Marlo Lewis
Reply to  K. Kilty
May 11, 2017 12:29 pm

I am laughing in agreement.

steve mcdonald
May 11, 2017 12:21 pm

Shultz and Halstead, ugly sensless unmitigated hideous evil self-serving greed based on an elaborate stinking premise that will soon be a corpse.
Why do they believe that they must own every last cent of poor peoples money?

Reply to  steve mcdonald
May 11, 2017 4:13 pm

Trump will have to follow through with his common sense – and dismiss these fools’comment image?w=640

Reply to  steve mcdonald
May 11, 2017 4:59 pm

“Why do they believe that they must own every last cent of poor peoples money?”
Power, I’m rather sure, and all that comes with it. It’s easier to control people who have no money. We are dominated by hyper-wealthy psychopaths, for the most part I believe, and they really and truly see us as we see domesticated animals.

Reply to  JohnKnight
May 11, 2017 9:49 pm

It also helpsif those poor people don’t have any guns and are relegated to government “health care”–that way, everybody’s problems are as obvious as a birthday suit to those who wish to control them.

May 11, 2017 12:22 pm

“Shultz and Hallstead warn that “pulling out of the agreement could subject the United States to retaliatory trade measures, enabling other countries to leapfrog American industry.”
I can’t help thinking that any retaliatory action taken against the U.S. would end up backfiring on them bigtime.
I’ve heard some of the EU Paris Agreement signatories say they might try to enforce some kind of carbon tax on the U.S. if we pull out. They should probably rethink trying to start a trade war with the U.S.

May 11, 2017 12:29 pm

” leveling the playing field for big business around the world.””
….nuff said

Bruce Cobb
May 11, 2017 12:31 pm

This is a true test of Trump’s mettle. I hate to say it, but so far, he appears to be failing that test.

Reply to  Bruce Cobb
May 11, 2017 12:41 pm

Dunno. He is getting conflicting advice, even concerning legal ramifications if the media are reporting correctly (always a big IF). Waiting til after G7 to decide and act is IMO smart. He will be able to gauge the potential diplomatic consequences personally about the significance of Tillerson’s argument for remaining in.

Bruce Cobb
Reply to  ristvan
May 11, 2017 2:02 pm

Waffling isn’t smart. It is political suicide.

Reply to  ristvan
May 12, 2017 9:23 am

“Waffling isn’t smart. It is political suicide.”
There’s that.
It’s not a good idea to make your supporters nervous over a core issue, even if you end up making the right decision. And if your supporters are nervous about you, then that will make their Congressional representatives nervous about you, and none of that is good for pushing your larger agenda forward.

Reply to  Bruce Cobb
May 11, 2017 9:57 pm

Don’t count President Trump out yet–even he knows it would take congressional approval to enforce any climate agreement, and his actions so far don’t align with the Establishment.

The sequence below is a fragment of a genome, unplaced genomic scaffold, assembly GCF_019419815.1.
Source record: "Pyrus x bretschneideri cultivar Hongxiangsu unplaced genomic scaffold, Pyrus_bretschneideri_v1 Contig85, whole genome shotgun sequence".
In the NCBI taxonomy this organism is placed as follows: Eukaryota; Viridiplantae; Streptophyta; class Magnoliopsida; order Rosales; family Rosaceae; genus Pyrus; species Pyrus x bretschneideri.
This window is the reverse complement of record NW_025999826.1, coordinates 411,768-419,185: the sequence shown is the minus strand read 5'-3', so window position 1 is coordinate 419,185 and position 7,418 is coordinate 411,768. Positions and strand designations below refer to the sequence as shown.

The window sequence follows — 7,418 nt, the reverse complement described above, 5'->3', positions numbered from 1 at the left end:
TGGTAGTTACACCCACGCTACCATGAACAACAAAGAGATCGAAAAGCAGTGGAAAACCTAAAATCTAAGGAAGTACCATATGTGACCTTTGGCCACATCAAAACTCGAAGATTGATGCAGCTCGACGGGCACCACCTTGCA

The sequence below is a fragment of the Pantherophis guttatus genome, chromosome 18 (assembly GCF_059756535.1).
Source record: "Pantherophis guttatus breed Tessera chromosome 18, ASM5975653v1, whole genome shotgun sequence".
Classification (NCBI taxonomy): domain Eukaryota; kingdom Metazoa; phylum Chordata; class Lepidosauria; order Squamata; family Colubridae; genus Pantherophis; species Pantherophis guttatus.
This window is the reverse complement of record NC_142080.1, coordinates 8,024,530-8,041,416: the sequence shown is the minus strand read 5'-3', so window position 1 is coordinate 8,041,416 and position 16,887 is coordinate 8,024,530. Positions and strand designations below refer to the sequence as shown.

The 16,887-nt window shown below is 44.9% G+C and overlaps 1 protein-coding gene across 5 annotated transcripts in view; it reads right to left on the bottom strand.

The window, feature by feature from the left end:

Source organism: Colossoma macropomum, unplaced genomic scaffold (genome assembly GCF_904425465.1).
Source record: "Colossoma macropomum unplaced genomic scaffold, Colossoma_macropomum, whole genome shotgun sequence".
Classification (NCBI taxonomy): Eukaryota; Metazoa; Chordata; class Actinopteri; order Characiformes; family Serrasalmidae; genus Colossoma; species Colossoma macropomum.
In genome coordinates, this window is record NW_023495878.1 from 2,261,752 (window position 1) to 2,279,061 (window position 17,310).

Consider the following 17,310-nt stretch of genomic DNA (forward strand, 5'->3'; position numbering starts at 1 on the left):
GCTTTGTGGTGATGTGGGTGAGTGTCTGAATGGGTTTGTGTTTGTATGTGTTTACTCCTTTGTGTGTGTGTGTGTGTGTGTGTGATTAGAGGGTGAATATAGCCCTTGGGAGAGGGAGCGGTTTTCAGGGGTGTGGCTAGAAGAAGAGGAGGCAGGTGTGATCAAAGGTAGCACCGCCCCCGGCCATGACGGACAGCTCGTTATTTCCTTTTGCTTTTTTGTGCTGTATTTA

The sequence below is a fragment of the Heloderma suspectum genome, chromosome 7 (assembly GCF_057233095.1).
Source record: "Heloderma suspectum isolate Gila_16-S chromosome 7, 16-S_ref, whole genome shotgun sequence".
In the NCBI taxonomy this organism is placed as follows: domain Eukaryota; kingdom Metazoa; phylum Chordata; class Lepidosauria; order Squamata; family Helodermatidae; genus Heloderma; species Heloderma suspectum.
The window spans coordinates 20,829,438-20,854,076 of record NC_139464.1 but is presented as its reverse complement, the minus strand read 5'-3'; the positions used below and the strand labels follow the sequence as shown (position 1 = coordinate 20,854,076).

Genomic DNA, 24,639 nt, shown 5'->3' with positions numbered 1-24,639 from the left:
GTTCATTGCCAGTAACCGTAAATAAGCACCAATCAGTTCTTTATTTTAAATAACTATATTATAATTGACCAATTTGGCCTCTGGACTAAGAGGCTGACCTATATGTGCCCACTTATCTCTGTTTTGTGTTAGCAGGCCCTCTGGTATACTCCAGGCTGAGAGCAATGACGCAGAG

May 11, 2017 12:33 pm

Name one deal that Obama negotiated that is good for the US. His motives are suspect with respect to putting the best interests of the country first.

James in Perth
May 11, 2017 12:59 pm

Higher renewable energy prices for a country awash in oil, natural gas, and hydroelectric. Are you telling me that something else makes more sense?

Chris Hanley
Reply to  James in Perth
May 11, 2017 4:19 pm

Quite so, the same applies to other resource-rich countries where the adoption of so-called ‘renewables’ is insane.
This is the US energy consumption trend as of 2014:
Can any person in their right mind seriously expect the yellow, orange and red to ever take over the rest before bankruptcy ruination and revolution?

Ron Williams
Reply to  Chris Hanley
May 11, 2017 8:48 pm

This chart pretty much says it all. There is currently no replacement for fossil fuels and the tiny little bit of renewables (minus hydro) we do have isn’t even a drop in the barrel. Having said that, can you imagine what the discussion will be in 30-50 years from now when we are declining in very expensive harder to source oil resources? The market and technology will figure that out in coming decades, but we shouldn’t be killing our economies now for some ill perceived notion that CO2 is ruining the climate. That is a red herring designed to convince lawmakers in rich countries to pay penance to poor countries for imaginary sins. As they have said from the beginning of this charade by the likes of Maurice Strong et al.

Reply to  Chris Hanley
May 11, 2017 10:18 pm

I believe you’re looking at that chart all wrong:
The evil people driving this effort want Wind, Solar and Geothermal to be the dominant energy sources, but not by increasing them drastically; no, that would be impossible. It would be by eliminating all the others (along with an abrupt, corresponding reduction in our population).

Reply to  Chris Hanley
May 12, 2017 2:21 am

What is the chart source?

Marlo Lewis
Reply to  Chris Hanley
May 12, 2017 4:38 am

Great chart. Please provide link to source.

Bryan A
Reply to  Chris Hanley
May 12, 2017 8:33 am

They certainly won’t be able to take over without it

May 11, 2017 1:12 pm

If the Donald doesn’t dump Paris he is surely toast. The left will loathe his guts until the very end of Phanerozoic time even were he to forge world peace, cure cancer and give them all a gold bar. If he vacillates and folds in some ill-advised popularity gambit the right will leave him to play in the climate sand pit and look elsewhere for salvation. Don’t even think about it would be his best advice.